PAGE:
A range of testing services…

Three types of taste panel analysis are offered by the JSR Food Quality Centre:
• Rapid Test - quick and cost effective to benchmark a product with easy analysis. This is ideal for companies who want to know how their product compares to their competitors’
• Detailed Test and Analysis - scientifically more rigorous using Genstat statistical analysis. This is for companies looking for product comparisons that they can use in business and publish in promotional information.
• Consumer Taste Panel -  to provide written and verbal feedback reflecting a cross section of consumer opinion and perception
In addition, Caroline and her team provide a comprehensive range of services for supply chain optimisation and management, as well as offering advice on welfare and production in livestock systems. The project team has undertaken project work in processing, packaging, retail and display.

What have we learned about pork?

As you might expect, the Food Quality Centre has worked extensively on meat, especially pork and Caroline is happy to share the Centre’s findings…

“The key thing to understand is that delivering eating quality requires a co-ordinated team effort, across the supply chain. Of course it starts with the genetics, and we have been feeding back what we have learned into the JSR genetic improvement programme, to ensure that the products we supply to farms will produce meat that is truly ‘fit for fork’.

“For example, we know that the RN- gene in the Hampshire breed leads to increased tenderness, yet most breeding companies market their lines as being RN- free because some research shows that it saves on yield loss in the slaughter house. We know how to prevent the yield loss. Where appropriate, we are selecting in favour of the RN-gene as well as for slightly more intramuscular fat, to improve overall flavour.

Is outdoor best for quality?

“Eating quality is, however, also determined by the producer, the processor and of course the cook!  At the production stage, feeding, stocking density, management, handling and transportation can all have a huge impact on the final eating quality. There are however. a number of myths to challenge in this sphere.

“For example, our research clearly contradicts the idea that outdoor pigs are always happier and will automatically produce higher quality meat. This simply isn’t the case. What is true is that meat of the highest quality comes from pigs which have been bred in high welfare systems which reduce stress, be they indoor or outdoor. Stress must therefore be objectively assessed by measuring, for example, pH, blood lactate levels and lung lesions.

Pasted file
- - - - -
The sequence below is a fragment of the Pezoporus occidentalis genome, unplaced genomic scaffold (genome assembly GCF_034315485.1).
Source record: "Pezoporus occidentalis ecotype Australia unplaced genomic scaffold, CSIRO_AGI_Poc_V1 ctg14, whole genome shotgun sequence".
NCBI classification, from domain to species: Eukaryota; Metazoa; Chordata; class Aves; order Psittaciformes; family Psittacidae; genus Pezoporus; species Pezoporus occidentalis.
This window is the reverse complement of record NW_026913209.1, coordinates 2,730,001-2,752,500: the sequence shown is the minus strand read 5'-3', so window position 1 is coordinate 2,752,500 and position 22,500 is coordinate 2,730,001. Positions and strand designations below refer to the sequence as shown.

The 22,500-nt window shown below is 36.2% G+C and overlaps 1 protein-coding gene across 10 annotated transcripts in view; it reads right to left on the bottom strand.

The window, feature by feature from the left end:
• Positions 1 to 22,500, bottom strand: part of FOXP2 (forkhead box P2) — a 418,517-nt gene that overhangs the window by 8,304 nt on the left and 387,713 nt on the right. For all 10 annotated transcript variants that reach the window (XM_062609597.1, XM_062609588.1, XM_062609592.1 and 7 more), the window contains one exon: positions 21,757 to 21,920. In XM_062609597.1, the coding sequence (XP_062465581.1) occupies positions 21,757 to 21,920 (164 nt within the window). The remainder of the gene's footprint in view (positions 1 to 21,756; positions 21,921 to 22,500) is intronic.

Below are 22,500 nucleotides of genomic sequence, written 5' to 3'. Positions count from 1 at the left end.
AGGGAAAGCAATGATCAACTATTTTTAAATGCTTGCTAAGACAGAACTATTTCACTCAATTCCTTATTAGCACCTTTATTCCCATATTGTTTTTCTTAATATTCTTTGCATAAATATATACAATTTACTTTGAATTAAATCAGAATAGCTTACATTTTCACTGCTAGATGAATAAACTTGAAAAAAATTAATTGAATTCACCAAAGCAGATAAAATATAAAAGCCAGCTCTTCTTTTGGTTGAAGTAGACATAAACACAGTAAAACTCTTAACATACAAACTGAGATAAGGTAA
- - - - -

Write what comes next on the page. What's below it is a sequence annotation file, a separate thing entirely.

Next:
“It’s also wrong to assume that ‘slowly grown’ will result in better meat. Our research shows that pigs which have reached their target weight quickly and evenly will in fact taste better.

Processing, packaging and cooking count

“When it comes to processing, maturation, hanging, chilling, slaughter, lairage and packaging all have a huge impact on ultimate eating quality. The good news is that there are a range of small, inexpensive changes that can be made that will have a huge impact on quality. These include avoiding overnight lairage, to reduce stress and making sure that blast chilling is optimised to reduce cold shortening of muscle.

“Ultimately, however, we can get all of the above right and produce a superb piece of meat which is then ruined by the cook. The final myth to challenge is that pork should only ever be served ‘well done’ with cooking instructions often resulting in an internal temperature in excess of 85°C when 71°C for whole muscle is closer to the ideal. Our courses at the Yorkshire Wolds Cookery School emphasise this point. We must work together with retailers to explain this to our consumers. They’ll enjoy their pork all the more for it.

“This, of course, brings us back to the start. If consumers enjoy their pork, they will come back for more. We therefore ignore eating quality at our peril.”